Arts & Culture

Film ‘EXPO’ experiments with alternative media

From documentaries to animations, BMP and PREVIEW’s collaboration reveals breadth of media

Senior Staff Writer
Wednesday, October 21, 2015

Brown Motion Pictures’ EXPO showcased multimedia student film work, including Adam Hersko-Ronatas’ ’16 “Cloudy Busey - Overcame the Sun.”

Brown Motion Pictures teamed up with PREVIEW to distort the social conventions of media at EXPO Volume II in the Granoff Center for the Creative Arts Friday night. The pieces ranged from experimental animations to audiovisual montages to documentaries.

EXPO featured 18 student works that aim to change the public’s perception of narrative, audiovisual and conceptual film. These works introduced the audience to the ways in which film can be manipulated to focus on particular elements, or lack thereof, through experimentation. EXPO was spearheaded by co-founders Maria Paz Almenara ’16 and Alif Ibrahim ’16, a technology director for BMP.

Pom Bunsermvicha ’16, creator of the documentary “Grandma,” said she developed the film as part of her senior thesis, and it is currently in the early stages of development. Bunsermvicha added that she has also shown the film to Thai producers, who have expressed interest in her work.

John Filmanowicz ’17, creator of the computer animation clip “Mouthful,” said, “This animation was actually an assignment for a computer science class I wanted to get into. It was an opportunity for me to learn animation and have some fun.”

This is the second time that EXPO has run on campus, so the collaboration is still getting off the ground. But EXPO is already seeing success. The theater was filled with students, parents and families supporting the artists and appreciating the multimedia work.

More than anything, the screen showcased truth, relationships and the human experience.

In the narrative documentary “Daytime Rider” by Rainey Zimmermann ’19, two young girls, Sylvi and Amy, develop their friendship through blind exploration and life’s journey to understand the world. The plot centered around Sylvi’s journey to find her way back home after Amy dropped her off in the middle of woods. The film elicited a variety of emotions: uncertainty, worry, anxiety, peace and knowledge. As the credits appeared on the screen, the viewer gained  a sense of closure, with clarity in the duo’s learning process.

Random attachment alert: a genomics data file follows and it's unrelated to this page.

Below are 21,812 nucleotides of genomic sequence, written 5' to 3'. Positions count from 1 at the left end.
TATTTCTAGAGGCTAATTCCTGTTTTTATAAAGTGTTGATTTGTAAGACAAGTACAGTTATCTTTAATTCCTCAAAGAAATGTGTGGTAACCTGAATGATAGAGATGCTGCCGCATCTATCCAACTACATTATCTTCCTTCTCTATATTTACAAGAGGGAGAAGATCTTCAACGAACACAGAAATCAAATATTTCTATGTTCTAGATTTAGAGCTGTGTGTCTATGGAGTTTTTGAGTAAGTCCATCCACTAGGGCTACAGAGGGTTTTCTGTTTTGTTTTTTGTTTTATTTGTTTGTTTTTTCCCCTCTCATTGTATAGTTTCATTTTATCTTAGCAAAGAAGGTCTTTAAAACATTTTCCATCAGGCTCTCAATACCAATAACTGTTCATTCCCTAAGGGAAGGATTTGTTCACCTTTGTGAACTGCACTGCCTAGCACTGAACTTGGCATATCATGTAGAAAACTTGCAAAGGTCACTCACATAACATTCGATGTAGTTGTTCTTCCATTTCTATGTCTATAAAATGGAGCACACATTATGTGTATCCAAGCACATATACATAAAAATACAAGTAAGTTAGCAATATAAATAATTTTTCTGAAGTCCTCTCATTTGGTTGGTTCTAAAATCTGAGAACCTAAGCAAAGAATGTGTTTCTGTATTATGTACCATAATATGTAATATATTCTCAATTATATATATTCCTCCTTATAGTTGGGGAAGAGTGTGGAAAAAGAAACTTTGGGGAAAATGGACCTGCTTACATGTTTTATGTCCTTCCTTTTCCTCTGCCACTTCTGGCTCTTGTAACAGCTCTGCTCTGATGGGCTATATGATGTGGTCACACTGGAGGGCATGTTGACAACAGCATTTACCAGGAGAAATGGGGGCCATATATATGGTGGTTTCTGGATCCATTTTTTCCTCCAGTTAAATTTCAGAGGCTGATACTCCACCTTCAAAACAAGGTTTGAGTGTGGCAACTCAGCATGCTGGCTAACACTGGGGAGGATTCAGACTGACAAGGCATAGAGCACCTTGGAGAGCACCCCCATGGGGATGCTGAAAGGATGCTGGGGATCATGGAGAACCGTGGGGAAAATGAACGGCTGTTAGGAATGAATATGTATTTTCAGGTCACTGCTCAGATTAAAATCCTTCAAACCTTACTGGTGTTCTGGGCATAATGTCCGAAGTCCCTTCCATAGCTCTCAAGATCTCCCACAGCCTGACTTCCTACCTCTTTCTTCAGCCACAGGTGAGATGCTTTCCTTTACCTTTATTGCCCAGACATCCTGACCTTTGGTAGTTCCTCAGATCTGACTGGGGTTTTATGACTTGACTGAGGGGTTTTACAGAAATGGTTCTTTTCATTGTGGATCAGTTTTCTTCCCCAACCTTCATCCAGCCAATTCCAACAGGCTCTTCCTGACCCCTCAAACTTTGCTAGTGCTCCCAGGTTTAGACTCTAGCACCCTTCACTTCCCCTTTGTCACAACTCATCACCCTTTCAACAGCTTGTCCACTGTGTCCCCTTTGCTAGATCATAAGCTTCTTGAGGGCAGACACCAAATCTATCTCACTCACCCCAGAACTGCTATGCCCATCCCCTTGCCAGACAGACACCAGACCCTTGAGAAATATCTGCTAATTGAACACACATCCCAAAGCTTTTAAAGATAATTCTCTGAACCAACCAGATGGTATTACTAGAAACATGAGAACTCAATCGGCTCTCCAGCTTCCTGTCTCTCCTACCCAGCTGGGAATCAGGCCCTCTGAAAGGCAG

Filmanowicz’s computer animation clip “Mouthful” showcased the power with which inanimate objects can connect the human experience. It centered on a simple visual: two disembodied hands reaching for popcorn and brushing up against each other while taking a mouthful. But the creation of the clip, which lasted a minute and a half, was far from simple. “It took me 12 hours to create,” Filmanowicz said, “It was longer than I’d like to admit, but it was fun to learn the program.” The tedious process proved successful — the audience chuckled at the awkward romantic touch and applauded at the end of the clip.

Bunsermvicha took a different approach with her documentary, “Grandma.” She chronicled the daily life of her friend’s Thai grandmother on camera and documented her addiction to illicit black market gambling.

“I captured everything I could in one day from 7 a.m. to sundown. It was no problem getting (the grandmother) to act natural on camera, but there were so many problems getting her to do what I envisioned. Eighty percent of the time she just stared at the camera, which caused some editing issues,” Bunsermvicha said. “I’m excited to keep working on the documentary throughout the year and add more footage.”

With diverse interests, students can have autonomy in discovering passions and pursuits. “The students involved have many majors and their work provides an opportunity to do something independent from their classes,” said Sarah Cheung ’16, managing director for BMP.

In this way, BMP provides students a creative outlet for multimedia work. “There is no other platform at Brown that allows people to show their independent media artwork,” Cheung said.

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